Wednesday, December 10, 2014

Sonic Youth: Young Musicians Embrace MARTIN LUTHER KING, JR.’s Legacy in Chicago Sinfonietta’s 2015 Martin Luther King Tribute

Sujari Britt

Program Sponsored by Exelon, Highlights Include Work by 17-year-old Composer/Conductor, Performance by 13-year-old Cello Prodigy and Young Chicago Authors

CHICAGO (December 9, 2014) – The Chicago Sinfonietta’s highly popular Annual Tribune to Dr. Martin Luther King, Jr. this year celebrates the boundless optimism of youth as the orchestra is joined by young musicians, composers, singers and poets who embody the next generation of Dr. King’s legacy.  Guests include 17-year-old African-American composer/conductor Jherrard Marseille Hardeman, 13-year-old African-American prodigy cellist Sujari Britt, high school-aged spoken word poets from Young Chicago Authors and the powerful singers of the Waubonsie Valley High School Mosaic Choir.  The Chicago Sinfonietta performs its Annual Tribute to Dr. Martin Luther King, Jr. twice: first, in the western suburbs at Wentz Concert Hall of North Central College, 171 E. Chicago Avenue in Naperville, Sunday, January 18 at 3 pm, and then again in its downtown Chicago home venue of Symphony Center, 220 S. Michigan Avenue, Monday, January 19 (the actual MLK holiday) at 7:30 pm

The passionate words and civic activism of Dr. King, along with countless sacrifices made during the U.S.’ civil rights movement of the 1950’s and ‘60’s, created the foundation for today’s young artists of color to have opportunities unheard of just a few generations ago.  The Sinfonietta’s 2015 tribute concert opens with Chicago actor and orator Wayne K. Woods channeling Dr. King with a dramatic recitation of part of King’s famous “I Have a Dream” speech.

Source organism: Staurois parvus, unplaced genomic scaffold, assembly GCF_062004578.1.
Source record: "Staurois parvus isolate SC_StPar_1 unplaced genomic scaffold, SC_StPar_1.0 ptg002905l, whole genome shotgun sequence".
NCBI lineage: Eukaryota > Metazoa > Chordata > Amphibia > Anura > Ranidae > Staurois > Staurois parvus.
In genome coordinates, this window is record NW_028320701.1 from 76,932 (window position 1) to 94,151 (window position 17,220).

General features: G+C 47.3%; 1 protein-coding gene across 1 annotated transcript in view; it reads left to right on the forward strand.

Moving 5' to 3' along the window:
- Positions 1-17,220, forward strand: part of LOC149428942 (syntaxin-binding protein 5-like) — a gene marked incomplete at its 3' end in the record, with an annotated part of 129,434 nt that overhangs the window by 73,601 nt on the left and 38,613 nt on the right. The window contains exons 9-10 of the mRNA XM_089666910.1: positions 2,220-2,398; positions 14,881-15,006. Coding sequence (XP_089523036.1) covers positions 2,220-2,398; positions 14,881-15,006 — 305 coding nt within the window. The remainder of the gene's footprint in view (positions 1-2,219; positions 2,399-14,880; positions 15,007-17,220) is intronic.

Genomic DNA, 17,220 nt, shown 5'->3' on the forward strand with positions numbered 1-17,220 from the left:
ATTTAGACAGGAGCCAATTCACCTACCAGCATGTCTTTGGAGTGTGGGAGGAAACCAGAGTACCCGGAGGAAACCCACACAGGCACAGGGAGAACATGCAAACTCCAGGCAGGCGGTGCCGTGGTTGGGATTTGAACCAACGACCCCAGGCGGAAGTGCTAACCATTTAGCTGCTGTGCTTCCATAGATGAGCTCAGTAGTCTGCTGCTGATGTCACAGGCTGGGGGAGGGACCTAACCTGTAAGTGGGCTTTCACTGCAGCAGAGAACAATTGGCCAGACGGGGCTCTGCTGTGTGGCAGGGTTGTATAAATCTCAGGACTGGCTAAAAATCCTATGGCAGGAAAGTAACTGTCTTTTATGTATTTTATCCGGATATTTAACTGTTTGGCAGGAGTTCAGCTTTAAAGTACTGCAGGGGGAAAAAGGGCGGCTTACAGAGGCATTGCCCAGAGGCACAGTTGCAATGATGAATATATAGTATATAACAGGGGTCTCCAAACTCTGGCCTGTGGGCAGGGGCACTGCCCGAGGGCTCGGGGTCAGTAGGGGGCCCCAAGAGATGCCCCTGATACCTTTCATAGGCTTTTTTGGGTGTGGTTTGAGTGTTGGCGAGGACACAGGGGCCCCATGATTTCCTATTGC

Sinfonietta Music Director Mei-Ann Chen, a fierce proponent for and mentor of young conductors, welcomes the multi-talented Hardeman to the podium as guest conductor for the evening’s first musical offering, leading the third movement of his own work, Symphony No.3 “Blues,” in the work’s first public performance by a professional orchestra.  Hardeman is a conductor, composer, violinist and guitarist from the metro Detroit area.  Currently, he is Concertmaster of both the Dearborn Youth Symphony Orchestra and the Groves High School Symphony Orchestra.  He has also performed as First Violinist in the Detroit Symphony’s Civic Youth Orchestra and the Grosse Pointe Symphony Orchestra.

Chen returns to the podium to lead the rest of the concert, which continues as Britt joins the orchestra for Camille Saint-Saëns’ 1872 composition, Violoncello Concerto No.1.  In November 2009, Britt had the honor of performing with Alisa Weilerstein at the White House for President Obama, the First Lady and their distinguished guests, where she was brought to the attention of many notables in the classical music industry.  The following March she closed  the 11th Annual International Tropical Baroque Music Festival of the Miami Bach Society in Coral Gables, Florida, and in April 2010, she performed at Carnegie’s Weill Hall as a winner of the National Young Musicians Concerto Competition.  Britt began formal study of the cello at age 4 following her studies on violin and piano.

Youth continues to inspire the program with a fresh take on Aaron Copland’s patriotic 1942 work Lincoln Portrait, with poets from the Young Chicago Authors providing the narrative portions, excerpted readings of Abraham Lincoln’s most well-known documents, including the Gettysburg Address.

In between works, members of the Young Chicago Authors perform original spoken word pieces inspired by Dr. King’s legacy, revealing how today’s youth interpret his message.

The performance closes with crowd favorites, the Mosaic Choir, putting their youthful spin on Dr. King’s legacy through global song.  Directed by Mark Myers, the young singers perform a traditional Balinese song Janger, American spiritual Praying Spirit, two traditional South African songs Vela Vela and Freedom Is in Your Hand, and Richard Smallwood’s Total Praise.

The concert concludes in the same joyous tradition begun by Sinfonietta Founder, Dr. Paul Freeman, with the audience joining together to sing “We Shall Overcome.”


Single tickets range from $16-$99 for concerts at Symphony Center and $46-$58 for concerts at Wentz Concert Hall, with special $10 pricing available for students at both concerts.  Tickets can be purchased by calling the Chicago Sinfonietta at 312-236-3681 ext. 2 or online at

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